She listened quietly and heard the emotions in his voice that he described and knew it was like he had been there, but as an observer who could relate and as performer at the same time. It was curious to her, but she was also getting tired and tried to push it aside. "So, you have the memories, but not all of the knowledge, right?"

"The closest analogy I can think of, is trying to remember a language you haven't spoken in years," he illustrated. "You remember words, a few phrases, you might be able to carry on a short conversation."

Camila nodded. "I understand. It's a good analogy, Temerant," she said. "It must be very unusual, but not for a Trill who is joined. It must be a difficult process to go through when you remember something that you know that you didn't do or experience."

"Sometimes," agreed Temerant. "But you get used to it. It's a true merging - the host and the symbiont's personalities and their minds truly do become one. The symbiont's memories are my own. And the host's memories as well."

She lay back on the biobed and looked at him. "I'm sorry I'm asking questions like a freshman at Academy. Not much was really known about the process of Joining until Odan had to be transferred to a new host on the Enterprise. What made you decide that you wanted to be Joined?"

"You can ask me anything you want, whenever you want," he replied, holding on to her hand. "Why did I decide to be Joined... now there's a heavy question. I guess it was a way of pushing myself, of reaching for something higher. Of contributing to Trill society."

Camila gave his hand a gentle squeeze. "I think you would have pushed yourself even with your symbiont," she said. "You're just that type of person. Look at you now; you came on as a Lieutenant in charge of Operations and now you're a Lieutenant Commander and Second Officer. You're going to go far, Temerant. What's the next step for you?"

"Wherever it is, it'll be with you," he said. "And you're on a high trajectory yourself. From Security officer to Chief of Security and Chief Tactical Officer in a very short time."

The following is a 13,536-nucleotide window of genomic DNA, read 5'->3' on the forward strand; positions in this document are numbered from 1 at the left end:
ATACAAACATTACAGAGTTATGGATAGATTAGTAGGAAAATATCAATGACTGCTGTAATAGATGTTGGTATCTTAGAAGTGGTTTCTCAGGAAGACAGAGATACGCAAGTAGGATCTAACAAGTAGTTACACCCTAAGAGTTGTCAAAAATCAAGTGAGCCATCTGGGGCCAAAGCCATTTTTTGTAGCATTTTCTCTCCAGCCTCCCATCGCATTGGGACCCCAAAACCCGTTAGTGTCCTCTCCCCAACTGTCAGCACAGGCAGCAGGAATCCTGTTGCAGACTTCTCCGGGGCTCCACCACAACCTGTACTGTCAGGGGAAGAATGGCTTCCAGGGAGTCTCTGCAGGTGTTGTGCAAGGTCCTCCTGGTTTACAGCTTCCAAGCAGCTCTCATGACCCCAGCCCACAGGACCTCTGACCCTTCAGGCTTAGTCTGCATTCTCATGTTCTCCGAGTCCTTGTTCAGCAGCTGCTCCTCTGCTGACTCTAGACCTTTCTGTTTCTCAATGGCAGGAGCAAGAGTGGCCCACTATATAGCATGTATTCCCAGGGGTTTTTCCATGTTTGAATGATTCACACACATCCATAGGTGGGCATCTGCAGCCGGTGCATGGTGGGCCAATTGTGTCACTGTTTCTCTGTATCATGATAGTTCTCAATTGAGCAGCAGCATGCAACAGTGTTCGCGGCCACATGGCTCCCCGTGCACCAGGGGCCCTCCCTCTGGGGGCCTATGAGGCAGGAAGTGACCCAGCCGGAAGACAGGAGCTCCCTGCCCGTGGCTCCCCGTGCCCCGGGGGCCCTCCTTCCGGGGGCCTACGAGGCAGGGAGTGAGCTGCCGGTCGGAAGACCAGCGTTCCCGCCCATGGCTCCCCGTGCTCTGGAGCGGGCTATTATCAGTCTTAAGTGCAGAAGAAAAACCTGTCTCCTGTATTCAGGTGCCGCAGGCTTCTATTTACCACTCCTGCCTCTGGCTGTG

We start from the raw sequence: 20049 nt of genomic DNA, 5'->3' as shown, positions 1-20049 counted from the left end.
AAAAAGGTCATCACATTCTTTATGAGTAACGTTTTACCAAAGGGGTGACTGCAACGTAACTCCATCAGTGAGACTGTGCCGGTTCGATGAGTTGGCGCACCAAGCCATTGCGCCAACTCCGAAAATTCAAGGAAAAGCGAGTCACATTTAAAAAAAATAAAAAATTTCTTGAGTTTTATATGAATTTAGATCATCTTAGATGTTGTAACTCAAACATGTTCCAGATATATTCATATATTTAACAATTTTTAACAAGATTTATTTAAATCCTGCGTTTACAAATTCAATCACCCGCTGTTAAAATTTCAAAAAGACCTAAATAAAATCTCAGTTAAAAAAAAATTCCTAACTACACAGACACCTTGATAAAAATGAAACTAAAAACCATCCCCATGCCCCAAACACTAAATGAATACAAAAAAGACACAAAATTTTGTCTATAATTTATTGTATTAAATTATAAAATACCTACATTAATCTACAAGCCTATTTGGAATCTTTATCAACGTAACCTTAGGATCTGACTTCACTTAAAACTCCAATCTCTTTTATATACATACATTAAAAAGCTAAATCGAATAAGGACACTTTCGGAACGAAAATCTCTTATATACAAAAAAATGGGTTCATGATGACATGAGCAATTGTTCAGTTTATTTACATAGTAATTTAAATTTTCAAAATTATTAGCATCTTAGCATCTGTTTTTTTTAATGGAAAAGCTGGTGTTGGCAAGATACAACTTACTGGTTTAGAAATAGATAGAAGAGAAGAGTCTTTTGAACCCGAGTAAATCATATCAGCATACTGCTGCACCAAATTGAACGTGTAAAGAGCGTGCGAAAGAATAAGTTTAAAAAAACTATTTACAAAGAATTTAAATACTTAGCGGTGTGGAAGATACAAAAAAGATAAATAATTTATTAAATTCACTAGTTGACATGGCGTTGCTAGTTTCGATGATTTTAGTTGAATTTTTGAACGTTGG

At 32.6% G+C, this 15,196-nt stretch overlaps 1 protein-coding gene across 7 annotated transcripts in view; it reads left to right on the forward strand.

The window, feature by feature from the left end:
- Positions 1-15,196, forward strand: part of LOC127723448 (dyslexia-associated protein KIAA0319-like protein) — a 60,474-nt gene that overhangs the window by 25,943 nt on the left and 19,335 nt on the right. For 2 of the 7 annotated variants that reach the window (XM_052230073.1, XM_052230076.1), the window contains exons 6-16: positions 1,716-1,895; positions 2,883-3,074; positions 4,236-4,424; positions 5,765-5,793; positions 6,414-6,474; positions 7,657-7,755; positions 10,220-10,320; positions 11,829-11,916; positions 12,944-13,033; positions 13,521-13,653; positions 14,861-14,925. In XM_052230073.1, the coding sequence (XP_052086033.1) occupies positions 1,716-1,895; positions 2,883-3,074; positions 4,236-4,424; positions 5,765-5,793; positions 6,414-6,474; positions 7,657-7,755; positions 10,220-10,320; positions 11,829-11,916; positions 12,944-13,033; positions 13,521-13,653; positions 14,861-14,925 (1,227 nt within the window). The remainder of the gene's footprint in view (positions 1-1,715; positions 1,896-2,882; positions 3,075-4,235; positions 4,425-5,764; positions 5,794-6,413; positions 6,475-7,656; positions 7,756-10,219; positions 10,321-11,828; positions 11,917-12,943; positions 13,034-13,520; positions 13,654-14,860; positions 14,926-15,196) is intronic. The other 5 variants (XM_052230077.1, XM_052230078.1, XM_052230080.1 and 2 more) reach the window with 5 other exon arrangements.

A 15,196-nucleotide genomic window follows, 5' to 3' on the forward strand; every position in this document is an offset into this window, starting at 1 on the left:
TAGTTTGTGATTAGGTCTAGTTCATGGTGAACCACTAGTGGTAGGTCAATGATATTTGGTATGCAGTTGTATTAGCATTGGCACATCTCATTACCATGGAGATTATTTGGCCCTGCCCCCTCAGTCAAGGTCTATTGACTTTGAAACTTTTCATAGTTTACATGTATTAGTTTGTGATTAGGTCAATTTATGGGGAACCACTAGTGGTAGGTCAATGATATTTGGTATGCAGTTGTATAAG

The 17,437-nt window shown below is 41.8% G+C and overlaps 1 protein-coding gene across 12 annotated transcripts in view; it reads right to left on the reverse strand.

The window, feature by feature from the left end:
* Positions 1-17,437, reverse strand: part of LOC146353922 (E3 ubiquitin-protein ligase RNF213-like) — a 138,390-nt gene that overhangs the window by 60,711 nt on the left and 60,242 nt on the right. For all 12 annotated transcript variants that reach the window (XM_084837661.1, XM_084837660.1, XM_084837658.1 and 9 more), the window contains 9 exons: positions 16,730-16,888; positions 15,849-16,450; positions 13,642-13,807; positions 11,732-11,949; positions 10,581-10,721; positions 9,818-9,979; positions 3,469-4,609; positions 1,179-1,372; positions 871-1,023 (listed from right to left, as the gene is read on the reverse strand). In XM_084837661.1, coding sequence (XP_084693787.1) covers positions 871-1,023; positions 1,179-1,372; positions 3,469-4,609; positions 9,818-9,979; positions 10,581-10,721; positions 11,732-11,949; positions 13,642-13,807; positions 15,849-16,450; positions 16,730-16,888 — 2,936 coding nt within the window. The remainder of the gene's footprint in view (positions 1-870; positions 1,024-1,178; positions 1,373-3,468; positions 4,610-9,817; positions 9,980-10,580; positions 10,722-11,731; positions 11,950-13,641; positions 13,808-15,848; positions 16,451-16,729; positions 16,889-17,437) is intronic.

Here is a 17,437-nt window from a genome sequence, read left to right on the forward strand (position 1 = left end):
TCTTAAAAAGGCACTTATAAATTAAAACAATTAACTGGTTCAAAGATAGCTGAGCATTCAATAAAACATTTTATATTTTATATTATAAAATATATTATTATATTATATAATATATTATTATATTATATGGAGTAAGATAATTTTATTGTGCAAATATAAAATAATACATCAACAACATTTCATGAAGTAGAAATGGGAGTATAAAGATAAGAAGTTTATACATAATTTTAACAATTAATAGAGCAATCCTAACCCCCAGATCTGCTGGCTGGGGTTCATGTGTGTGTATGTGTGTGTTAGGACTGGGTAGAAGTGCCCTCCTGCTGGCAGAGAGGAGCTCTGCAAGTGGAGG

"That was done out of necessity after Del Rosario was found to be Consortium of his own free will," she said. "Captain Geisler didn't have anyone else to choose from at the time and I was the logical choice."

"Don't sell yourself short," he replied. "He speaks very highly of you. You've earned his trust. Something I haven't managed to completely regain."

"You were made the Second Officer and given a promotion. I think that's a lot of trust," she pointed out.

"Still, there's a distance there, a wall that hasn't been breached, that I haven't observed in his interactions with others. With you, for instance."

"One step at a time, Temerant," Camila said. "You'll get entrusted with more just as I did during a time when the Captain didn't know who he could and couldn't trust. You've been extended a measure of trust; now it's time to show him that it is well placed and that you have the ship and crew first and foremost in your actions."

"Funny," he chuckled. "I thought that's what I'd been doing all this time."

She looked at him for a long moment. "You have been, Temerant," she said softly. "But the actions you took while being controlled still make people look at you twice and think three times. It's going to take a while, but you've been entrusted with a lot more than just Operations now. Use that trust to build more among the crew."

"That's the plan," he said, smiling. He looked at the chronometer on the monitor. The half-hour he'd given himself was almost over. "I should get going. There's still a lot of work to be done. Is there anything you need?"

"Your visit was more than enough, Caramel," Camila said with a smile and squeezed his hand. "Go get this ship back in order and I'll see you when I get out of here." She looked up at him and puckered her lips for a kiss.

"I love you," he said, as he leaned in for one last kiss before heading back to Engineering.

She was stunned at him telling her that he loved her; so far they had been having a lot of fun and decided to be monogamous with each other, but love? She knew that he was working his way into a special place in her heart. She lay back on the biobed and began to search for an emotion that she hadn't known in some time and wondered if she knew what it was if she found it. It was a question she was still thinking about when sleep claimed her.